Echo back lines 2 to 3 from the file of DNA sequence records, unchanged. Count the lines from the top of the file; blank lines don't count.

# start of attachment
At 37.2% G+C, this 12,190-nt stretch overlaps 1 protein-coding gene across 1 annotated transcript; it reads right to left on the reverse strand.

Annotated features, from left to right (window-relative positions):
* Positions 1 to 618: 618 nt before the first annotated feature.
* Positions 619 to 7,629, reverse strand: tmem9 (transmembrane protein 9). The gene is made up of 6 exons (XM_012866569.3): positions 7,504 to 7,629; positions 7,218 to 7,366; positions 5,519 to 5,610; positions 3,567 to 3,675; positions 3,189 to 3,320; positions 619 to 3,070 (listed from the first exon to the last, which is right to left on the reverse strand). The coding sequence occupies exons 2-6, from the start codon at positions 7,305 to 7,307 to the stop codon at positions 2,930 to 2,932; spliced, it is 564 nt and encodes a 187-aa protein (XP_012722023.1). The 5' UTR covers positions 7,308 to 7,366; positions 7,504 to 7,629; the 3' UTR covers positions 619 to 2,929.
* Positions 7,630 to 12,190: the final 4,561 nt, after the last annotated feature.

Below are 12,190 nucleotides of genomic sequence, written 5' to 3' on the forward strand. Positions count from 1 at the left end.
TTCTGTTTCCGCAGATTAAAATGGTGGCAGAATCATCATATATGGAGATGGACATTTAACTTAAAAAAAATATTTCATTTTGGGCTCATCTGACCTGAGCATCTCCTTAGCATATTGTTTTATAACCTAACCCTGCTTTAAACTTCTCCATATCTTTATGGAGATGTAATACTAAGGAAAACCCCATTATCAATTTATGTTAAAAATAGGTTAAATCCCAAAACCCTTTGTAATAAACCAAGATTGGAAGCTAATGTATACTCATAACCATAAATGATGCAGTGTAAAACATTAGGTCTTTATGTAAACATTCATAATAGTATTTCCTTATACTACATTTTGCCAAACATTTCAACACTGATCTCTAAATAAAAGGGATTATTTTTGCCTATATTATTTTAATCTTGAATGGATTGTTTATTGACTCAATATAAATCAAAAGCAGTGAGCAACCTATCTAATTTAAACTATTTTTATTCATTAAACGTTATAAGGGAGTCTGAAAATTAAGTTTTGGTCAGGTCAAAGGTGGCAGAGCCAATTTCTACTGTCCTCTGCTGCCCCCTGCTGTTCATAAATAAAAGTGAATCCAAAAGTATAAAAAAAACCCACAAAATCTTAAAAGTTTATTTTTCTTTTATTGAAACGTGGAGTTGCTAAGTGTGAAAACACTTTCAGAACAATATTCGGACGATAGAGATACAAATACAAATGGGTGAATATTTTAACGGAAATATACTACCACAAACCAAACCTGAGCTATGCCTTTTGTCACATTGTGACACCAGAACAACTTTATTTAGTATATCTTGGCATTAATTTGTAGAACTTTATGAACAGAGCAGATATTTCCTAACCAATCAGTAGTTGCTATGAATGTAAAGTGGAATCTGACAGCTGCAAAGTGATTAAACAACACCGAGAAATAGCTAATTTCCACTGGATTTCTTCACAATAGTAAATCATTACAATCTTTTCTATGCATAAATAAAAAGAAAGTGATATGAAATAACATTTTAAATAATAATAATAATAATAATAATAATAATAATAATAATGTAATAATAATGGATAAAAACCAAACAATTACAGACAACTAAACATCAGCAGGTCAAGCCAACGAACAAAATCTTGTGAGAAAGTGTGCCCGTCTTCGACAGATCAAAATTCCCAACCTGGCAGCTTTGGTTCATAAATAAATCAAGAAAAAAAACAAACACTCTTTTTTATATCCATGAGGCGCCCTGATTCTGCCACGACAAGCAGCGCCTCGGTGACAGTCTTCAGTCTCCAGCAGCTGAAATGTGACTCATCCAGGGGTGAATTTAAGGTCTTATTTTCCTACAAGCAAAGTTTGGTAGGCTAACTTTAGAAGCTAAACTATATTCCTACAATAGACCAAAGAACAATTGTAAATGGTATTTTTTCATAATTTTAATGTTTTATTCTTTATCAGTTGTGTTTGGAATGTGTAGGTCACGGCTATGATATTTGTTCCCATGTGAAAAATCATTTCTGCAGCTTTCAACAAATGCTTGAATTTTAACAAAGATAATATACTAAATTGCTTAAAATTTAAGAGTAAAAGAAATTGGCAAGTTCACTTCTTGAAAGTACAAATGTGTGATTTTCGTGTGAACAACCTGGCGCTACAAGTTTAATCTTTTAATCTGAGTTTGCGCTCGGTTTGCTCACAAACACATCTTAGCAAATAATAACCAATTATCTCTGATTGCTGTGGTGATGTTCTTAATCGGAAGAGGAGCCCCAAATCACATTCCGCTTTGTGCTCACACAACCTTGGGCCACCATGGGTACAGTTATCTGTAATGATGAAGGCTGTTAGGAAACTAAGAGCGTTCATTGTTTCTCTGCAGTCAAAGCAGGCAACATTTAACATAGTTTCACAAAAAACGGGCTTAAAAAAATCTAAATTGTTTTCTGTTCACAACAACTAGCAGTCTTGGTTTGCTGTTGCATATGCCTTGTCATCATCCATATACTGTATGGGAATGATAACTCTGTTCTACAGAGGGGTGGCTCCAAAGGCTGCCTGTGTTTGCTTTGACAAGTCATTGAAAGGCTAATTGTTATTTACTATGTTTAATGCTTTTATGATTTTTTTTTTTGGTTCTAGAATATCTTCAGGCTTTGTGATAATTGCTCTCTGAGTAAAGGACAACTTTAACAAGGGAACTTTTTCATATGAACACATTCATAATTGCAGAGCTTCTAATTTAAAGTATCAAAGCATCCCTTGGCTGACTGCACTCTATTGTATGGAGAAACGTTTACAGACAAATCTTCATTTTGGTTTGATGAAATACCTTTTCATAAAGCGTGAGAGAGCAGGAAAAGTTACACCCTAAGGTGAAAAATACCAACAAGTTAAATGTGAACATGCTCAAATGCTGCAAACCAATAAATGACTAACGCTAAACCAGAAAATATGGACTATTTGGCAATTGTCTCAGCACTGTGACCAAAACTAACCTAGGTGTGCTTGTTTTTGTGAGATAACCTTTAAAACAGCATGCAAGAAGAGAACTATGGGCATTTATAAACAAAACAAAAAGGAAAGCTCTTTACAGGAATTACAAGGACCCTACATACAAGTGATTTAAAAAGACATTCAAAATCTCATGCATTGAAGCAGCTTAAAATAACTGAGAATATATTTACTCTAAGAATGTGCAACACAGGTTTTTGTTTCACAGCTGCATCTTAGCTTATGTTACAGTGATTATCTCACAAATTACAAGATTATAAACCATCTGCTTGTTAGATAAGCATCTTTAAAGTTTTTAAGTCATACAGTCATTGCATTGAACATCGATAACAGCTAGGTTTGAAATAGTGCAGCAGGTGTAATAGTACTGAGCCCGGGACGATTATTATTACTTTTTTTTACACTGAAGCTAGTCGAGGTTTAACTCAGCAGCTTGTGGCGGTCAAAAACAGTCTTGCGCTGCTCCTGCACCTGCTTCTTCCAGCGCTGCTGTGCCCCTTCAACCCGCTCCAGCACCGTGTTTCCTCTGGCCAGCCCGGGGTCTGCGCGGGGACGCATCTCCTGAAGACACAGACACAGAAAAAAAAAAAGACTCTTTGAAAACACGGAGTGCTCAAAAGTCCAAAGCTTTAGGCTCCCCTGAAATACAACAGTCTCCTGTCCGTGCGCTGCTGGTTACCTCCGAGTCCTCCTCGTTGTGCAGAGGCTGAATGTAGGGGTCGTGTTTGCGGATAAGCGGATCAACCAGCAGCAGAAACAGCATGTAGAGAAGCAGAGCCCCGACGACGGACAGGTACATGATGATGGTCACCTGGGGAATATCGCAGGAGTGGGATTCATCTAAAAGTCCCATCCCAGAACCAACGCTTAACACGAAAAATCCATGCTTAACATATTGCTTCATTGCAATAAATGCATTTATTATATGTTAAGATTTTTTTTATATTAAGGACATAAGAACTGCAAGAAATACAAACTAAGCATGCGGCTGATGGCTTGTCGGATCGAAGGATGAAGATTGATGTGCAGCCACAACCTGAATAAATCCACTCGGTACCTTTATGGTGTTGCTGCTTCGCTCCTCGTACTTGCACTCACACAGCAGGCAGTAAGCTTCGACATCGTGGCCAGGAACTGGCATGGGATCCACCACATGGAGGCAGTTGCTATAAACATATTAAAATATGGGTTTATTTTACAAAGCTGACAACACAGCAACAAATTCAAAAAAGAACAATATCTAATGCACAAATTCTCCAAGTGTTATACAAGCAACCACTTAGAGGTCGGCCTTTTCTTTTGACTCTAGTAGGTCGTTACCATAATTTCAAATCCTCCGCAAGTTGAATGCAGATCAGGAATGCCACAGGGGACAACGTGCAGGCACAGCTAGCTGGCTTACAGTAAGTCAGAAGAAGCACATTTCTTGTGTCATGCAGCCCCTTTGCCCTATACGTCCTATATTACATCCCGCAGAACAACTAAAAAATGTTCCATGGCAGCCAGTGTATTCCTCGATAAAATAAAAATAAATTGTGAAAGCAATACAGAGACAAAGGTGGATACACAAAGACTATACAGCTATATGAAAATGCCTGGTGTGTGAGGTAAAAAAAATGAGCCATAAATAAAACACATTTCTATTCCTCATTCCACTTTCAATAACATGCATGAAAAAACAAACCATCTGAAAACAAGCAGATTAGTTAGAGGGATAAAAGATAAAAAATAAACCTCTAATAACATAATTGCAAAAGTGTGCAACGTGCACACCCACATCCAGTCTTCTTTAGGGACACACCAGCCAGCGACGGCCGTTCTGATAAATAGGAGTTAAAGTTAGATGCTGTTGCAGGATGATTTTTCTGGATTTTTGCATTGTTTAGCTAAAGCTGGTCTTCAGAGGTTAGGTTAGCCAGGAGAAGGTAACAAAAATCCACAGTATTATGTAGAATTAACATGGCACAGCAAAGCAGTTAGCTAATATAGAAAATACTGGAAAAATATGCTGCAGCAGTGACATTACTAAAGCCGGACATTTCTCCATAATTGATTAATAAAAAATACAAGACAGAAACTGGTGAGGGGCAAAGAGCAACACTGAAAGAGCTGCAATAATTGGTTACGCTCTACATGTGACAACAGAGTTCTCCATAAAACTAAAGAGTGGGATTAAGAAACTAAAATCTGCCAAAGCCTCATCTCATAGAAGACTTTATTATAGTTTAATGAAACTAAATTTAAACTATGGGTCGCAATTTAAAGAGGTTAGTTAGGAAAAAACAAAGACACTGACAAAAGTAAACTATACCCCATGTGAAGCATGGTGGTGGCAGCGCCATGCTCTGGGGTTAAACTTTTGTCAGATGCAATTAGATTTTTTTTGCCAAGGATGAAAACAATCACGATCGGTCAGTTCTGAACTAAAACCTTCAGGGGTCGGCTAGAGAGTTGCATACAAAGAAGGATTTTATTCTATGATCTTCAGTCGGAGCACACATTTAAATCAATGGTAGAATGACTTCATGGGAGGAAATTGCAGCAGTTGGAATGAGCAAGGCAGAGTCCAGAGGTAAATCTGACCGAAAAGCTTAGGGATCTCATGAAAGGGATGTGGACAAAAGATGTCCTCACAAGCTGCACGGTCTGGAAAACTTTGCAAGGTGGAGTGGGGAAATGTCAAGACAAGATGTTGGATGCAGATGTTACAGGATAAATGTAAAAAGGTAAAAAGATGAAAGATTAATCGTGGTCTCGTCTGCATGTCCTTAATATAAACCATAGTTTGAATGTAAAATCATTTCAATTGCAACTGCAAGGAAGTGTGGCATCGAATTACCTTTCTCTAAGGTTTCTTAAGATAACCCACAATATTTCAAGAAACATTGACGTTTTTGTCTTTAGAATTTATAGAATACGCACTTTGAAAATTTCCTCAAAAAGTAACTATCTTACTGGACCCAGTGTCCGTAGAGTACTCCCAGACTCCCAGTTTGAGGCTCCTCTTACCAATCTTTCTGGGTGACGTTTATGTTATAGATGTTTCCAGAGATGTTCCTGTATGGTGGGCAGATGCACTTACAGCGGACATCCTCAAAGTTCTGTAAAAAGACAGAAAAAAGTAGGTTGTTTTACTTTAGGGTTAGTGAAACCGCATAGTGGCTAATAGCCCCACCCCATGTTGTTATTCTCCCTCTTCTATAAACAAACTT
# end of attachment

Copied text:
Annotated features, from left to right (window-relative positions):
* Positions 1 to 618: 618 nt before the first annotated feature.